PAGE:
The Early Life and Radicalization of Bakunin There may come a time in one’s life in which he or she is driven by some desire to revolt, to rebel against the powers that be, and see that the order is changed. Indeed, many people have had those times in their lives; however, if there was ever a man that could be used as a shining example of that fire to see a revolution and carry it out, there would be few better than Mikhail Bakunin. Bakunin’s teachings helped make the anarchist movement a powerful force for change in the 19th century (Pyziur 1-2).
He was born in a time in which there was great political upheaval, in which great leftist thinkers such as Marx and Engels were his contemporaries. So devoted was Bakunin to revolution that, Richard Wagner, who with Bakunin took part in the Dresden uprising, testified that Bakunin inevitably turned every discussion to the theme of destruction, and that all of Wagner’s efforts to elaborate his esthetic [sic] aspirations remained unsuccessful. Thus, Bakunin richly deserved the frequently applied epithet of “apostle of pan-distruction” (Pyziur 3).
To understand Bakunin and his deep desire for social upheaval, one must look to his life, family, and experiences. The anarchist revolutionary Mikhail Alexandrovitch Bakunin was born in Russia on May 8th, 1814. He was born into a wealthy and rather aristocratic family that had an upwards of 2,000 serfs, both men and women (Aldred 1). His father, Alexander Bakunin, played an important role in his life and understanding such a man helps understand the man that Mikhail became. Alexander was the youngest son of three and was a brother to five sisters, and, unlike his father, was quite intellectual (Masters 1).
He was educated in Italy, where he became intimate with the liberal ideas of the time. He brought back these ideas with him to Russia. Unlike most other Russian landowners of the time, he was a “… tolerant, gentle, and kindly overlord” (Masters 2). However, he was no reformer and wished to stay content managing his estate. This all came crashing down in 1810 when he was 40 years old: Alexander fell in love with the 18 year old Varvara Muraviev, another of noble birth. They fell in love and had 11 children in total, of which Mikhail was one.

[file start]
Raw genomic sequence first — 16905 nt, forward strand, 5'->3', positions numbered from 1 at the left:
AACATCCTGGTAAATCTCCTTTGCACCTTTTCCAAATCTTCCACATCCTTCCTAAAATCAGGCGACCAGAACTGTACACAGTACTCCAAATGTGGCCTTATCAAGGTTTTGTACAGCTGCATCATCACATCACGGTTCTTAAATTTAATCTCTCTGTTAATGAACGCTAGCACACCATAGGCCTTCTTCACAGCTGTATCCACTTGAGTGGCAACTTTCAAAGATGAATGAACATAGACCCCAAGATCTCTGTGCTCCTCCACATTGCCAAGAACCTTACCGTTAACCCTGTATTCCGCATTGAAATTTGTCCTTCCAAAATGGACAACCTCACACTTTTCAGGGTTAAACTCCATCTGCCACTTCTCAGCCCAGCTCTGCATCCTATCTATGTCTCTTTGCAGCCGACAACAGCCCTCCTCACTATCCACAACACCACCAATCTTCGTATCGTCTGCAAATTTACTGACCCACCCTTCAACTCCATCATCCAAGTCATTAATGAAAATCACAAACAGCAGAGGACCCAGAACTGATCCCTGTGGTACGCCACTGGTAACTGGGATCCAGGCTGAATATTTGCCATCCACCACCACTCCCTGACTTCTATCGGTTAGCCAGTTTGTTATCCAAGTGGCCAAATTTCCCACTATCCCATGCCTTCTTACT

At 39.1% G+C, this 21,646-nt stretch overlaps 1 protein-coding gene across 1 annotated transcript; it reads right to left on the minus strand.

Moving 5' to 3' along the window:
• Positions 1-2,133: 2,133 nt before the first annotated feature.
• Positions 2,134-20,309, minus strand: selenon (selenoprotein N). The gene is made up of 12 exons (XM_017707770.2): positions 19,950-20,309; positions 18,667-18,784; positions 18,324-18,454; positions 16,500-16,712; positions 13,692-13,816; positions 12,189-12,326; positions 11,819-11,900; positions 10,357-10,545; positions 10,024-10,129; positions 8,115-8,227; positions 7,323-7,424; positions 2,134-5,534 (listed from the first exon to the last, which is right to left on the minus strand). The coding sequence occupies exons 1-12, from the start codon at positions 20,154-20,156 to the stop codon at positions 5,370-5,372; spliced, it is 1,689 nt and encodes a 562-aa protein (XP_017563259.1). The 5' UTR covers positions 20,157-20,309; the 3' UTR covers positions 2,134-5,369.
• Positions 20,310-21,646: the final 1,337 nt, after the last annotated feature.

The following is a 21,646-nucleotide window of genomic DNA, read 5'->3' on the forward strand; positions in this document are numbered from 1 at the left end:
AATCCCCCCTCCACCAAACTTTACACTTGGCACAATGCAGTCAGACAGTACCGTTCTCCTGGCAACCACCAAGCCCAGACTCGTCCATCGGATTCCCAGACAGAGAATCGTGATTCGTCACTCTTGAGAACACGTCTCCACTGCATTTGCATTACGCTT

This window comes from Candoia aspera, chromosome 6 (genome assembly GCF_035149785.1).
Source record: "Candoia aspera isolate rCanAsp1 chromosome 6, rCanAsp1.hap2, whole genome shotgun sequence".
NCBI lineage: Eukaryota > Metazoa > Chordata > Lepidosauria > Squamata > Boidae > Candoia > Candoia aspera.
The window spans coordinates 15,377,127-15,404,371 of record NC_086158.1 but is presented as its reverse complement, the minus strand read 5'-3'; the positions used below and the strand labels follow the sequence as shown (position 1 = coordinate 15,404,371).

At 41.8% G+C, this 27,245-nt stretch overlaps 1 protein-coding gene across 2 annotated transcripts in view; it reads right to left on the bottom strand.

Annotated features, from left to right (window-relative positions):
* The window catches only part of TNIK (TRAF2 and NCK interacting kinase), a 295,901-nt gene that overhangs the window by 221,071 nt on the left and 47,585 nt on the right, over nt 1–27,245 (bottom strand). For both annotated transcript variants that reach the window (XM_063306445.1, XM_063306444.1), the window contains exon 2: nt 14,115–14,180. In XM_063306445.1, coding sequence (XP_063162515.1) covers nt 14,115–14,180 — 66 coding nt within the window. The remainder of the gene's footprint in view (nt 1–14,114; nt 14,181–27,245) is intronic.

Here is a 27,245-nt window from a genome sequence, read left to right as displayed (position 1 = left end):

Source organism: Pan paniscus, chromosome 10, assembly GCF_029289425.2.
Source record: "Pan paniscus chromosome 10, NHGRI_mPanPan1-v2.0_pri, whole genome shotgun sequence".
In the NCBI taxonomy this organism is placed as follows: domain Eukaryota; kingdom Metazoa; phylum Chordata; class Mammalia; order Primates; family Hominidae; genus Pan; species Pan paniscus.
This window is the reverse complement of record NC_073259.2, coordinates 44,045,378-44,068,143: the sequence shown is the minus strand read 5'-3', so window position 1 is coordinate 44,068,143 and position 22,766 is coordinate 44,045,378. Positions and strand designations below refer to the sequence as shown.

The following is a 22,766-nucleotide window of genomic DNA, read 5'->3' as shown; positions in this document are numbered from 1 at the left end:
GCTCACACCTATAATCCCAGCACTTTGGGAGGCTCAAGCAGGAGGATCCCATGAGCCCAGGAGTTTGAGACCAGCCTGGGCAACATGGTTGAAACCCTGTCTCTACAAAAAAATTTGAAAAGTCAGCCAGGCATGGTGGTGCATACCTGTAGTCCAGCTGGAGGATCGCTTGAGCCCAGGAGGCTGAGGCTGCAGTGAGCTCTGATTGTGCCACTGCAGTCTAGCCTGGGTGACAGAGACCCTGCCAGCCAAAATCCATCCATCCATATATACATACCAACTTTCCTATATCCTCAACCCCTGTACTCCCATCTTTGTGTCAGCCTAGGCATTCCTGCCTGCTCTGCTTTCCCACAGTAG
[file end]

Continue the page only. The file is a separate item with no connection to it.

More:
Varvara proved to be an excellent wife, devoting her time to Alexander, but a terrible mother that spent little time with her children. Bakunin said that, “… none of her children loved her… ” and “… just before he died, he blamed his own need for ultimate destruction on Varvara, whose ‘despotic character inspired him with an insensate hatred of every restriction liberty” (Masters 2). His mother proved to be a powerful force in his life, and not a positive one; however, because of her Mikhail got his fiery lust for revolution and freedom.
He was one of the older children and had a very close relationship with his sisters. Meanwhile, his father had a characteristically liberal view in contrast with the more unrefined Russian nobles. This view was put into words as one of Mikhail’s brothers wrote “we were born and grew up in Russia but under a clear Italian sky” ( Masters 4). However, Alexander underwent two changes, one in 1812 when Napoleon invaded Russia and the other in 1825, the year of the December Uprising (Masters 3). These events brought the nationalist out in him and thus he sent Mikhail off to Artillery School.
The Artillery school part of his life brought many changes to Mikhail. Coming from a sheltered life and the liberalism of his home in Premukhino he came to a rude awakening when he joined the mainstream in school. Ironically from his father’s desires, there were many students that idolized the members of the Decemberists, especially the martyred ones (Masters 7). As the years past Bakunin slowly lost his naivety from living in liberal nobility and became more worldly.
Furthermore, he picked up some nationalistic traits, writing to his parents that, The Russians are not French, they love their country and adore their monarch… One could not find a single Russian who could not sacrifice all his interests for the welfare of the sovereign and the prosperity of that fatherland” (Aldred 10). After taking a five year leave back home he returned to Moscow searching for passion. Sometime later he found a lover in a woman named Marie, however she soon left him and he was alone by himself, so he moved back home. This was a time under Tsar Nicholas’ reig hich was marked by conservatism and bureaucracy.
His reign helped strengthen Mikhail’s desire for revolution (Masters 10). A first showing of his revolutionary attitudes was towards his family, his father was trying to marry off his sister into a marriage that had no love. With a stunning show of how much influence his personality has he managed to win the hearts of his family, including an aunt that didn’t necessarily like him, and convince his father to stop the marriage (Masters 12). In 1835 Bakunin moved to Moscow, which was around the time that the famous German philosopher Hegel passed away.
His philosophy took Europe by storm and soon found its way into the intelligentsia of Russia. So obsessed were these circles that, “They discussed these subjects incessantly; there was not a paragraph in the three parts of the Logic, in the two of the Aesthetic, the Encyclopedia, and so on, which had not been the subject of desperate disputes for several nights together. ” (Masters 16). Bakunin became close to a philosopher named Nicholas Stankevich, who was well versed in German philosophy and they shared a love for the romantic and spiritual love of things.